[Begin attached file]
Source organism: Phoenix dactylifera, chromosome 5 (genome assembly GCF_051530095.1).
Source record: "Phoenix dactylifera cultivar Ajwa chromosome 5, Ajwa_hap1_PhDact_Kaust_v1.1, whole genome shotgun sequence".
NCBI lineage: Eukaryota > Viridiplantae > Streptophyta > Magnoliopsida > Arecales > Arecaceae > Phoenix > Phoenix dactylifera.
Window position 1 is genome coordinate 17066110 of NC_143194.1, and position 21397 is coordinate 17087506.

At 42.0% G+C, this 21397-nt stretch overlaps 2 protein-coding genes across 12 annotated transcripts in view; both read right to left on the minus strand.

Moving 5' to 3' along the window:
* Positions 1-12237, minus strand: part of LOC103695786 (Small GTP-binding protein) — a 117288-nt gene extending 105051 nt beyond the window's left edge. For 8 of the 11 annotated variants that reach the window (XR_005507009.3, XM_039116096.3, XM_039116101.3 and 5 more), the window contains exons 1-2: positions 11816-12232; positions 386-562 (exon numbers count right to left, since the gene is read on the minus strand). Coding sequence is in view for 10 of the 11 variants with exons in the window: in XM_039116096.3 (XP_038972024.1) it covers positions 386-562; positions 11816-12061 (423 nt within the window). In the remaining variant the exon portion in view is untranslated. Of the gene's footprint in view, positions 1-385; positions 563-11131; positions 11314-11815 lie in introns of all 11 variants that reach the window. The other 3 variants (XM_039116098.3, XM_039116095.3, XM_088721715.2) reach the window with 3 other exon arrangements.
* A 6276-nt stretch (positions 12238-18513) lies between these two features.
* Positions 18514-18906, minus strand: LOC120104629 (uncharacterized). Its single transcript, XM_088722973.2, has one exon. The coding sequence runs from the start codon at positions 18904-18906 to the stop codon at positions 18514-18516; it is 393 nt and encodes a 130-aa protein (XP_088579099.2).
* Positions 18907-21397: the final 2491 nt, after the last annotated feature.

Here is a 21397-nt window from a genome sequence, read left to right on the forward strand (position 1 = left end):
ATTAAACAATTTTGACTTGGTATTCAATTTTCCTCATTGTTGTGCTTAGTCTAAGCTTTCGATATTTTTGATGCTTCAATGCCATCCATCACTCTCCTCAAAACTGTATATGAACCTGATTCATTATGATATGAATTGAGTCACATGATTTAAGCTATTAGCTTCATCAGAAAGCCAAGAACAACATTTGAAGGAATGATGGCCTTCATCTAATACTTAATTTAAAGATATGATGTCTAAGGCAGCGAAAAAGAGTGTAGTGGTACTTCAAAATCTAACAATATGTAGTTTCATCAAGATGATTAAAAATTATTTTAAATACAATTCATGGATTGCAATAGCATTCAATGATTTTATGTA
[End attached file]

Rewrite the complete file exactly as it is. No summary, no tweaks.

Source organism: Phoenix dactylifera, chromosome 5 (genome assembly GCF_051530095.1).
Source record: "Phoenix dactylifera cultivar Ajwa chromosome 5, Ajwa_hap1_PhDact_Kaust_v1.1, whole genome shotgun sequence".
NCBI lineage: Eukaryota > Viridiplantae > Streptophyta > Magnoliopsida > Arecales > Arecaceae > Phoenix > Phoenix dactylifera.
Window position 1 is genome coordinate 17066110 of NC_143194.1, and position 21397 is coordinate 17087506.

At 42.0% G+C, this 21397-nt stretch overlaps 2 protein-coding genes across 12 annotated transcripts in view; both read right to left on the minus strand.

Moving 5' to 3' along the window:
* Positions 1-12237, minus strand: part of LOC103695786 (Small GTP-binding protein) — a 117288-nt gene extending 105051 nt beyond the window's left edge. For 8 of the 11 annotated variants that reach the window (XR_005507009.3, XM_039116096.3, XM_039116101.3 and 5 more), the window contains exons 1-2: positions 11816-12232; positions 386-562 (exon numbers count right to left, since the gene is read on the minus strand). Coding sequence is in view for 10 of the 11 variants with exons in the window: in XM_039116096.3 (XP_038972024.1) it covers positions 386-562; positions 11816-12061 (423 nt within the window). In the remaining variant the exon portion in view is untranslated. Of the gene's footprint in view, positions 1-385; positions 563-11131; positions 11314-11815 lie in introns of all 11 variants that reach the window. The other 3 variants (XM_039116098.3, XM_039116095.3, XM_088721715.2) reach the window with 3 other exon arrangements.
* A 6276-nt stretch (positions 12238-18513) lies between these two features.
* Positions 18514-18906, minus strand: LOC120104629 (uncharacterized). Its single transcript, XM_088722973.2, has one exon. The coding sequence runs from the start codon at positions 18904-18906 to the stop codon at positions 18514-18516; it is 393 nt and encodes a 130-aa protein (XP_088579099.2).
* Positions 18907-21397: the final 2491 nt, after the last annotated feature.

Here is a 21397-nt window from a genome sequence, read left to right on the forward strand (position 1 = left end):
ATTAAACAATTTTGACTTGGTATTCAATTTTCCTCATTGTTGTGCTTAGTCTAAGCTTTCGATATTTTTGATGCTTCAATGCCATCCATCACTCTCCTCAAAACTGTATATGAACCTGATTCATTATGATATGAATTGAGTCACATGATTTAAGCTATTAGCTTCATCAGAAAGCCAAGAACAACATTTGAAGGAATGATGGCCTTCATCTAATACTTAATTTAAAGATATGATGTCTAAGGCAGCGAAAAAGAGTGTAGTGGTACTTCAAAATCTAACAATATGTAGTTTCATCAAGATGATTAAAAATTATTTTAAATACAATTCATGGATTGCAATAGCATTCAATGATTTTATGTA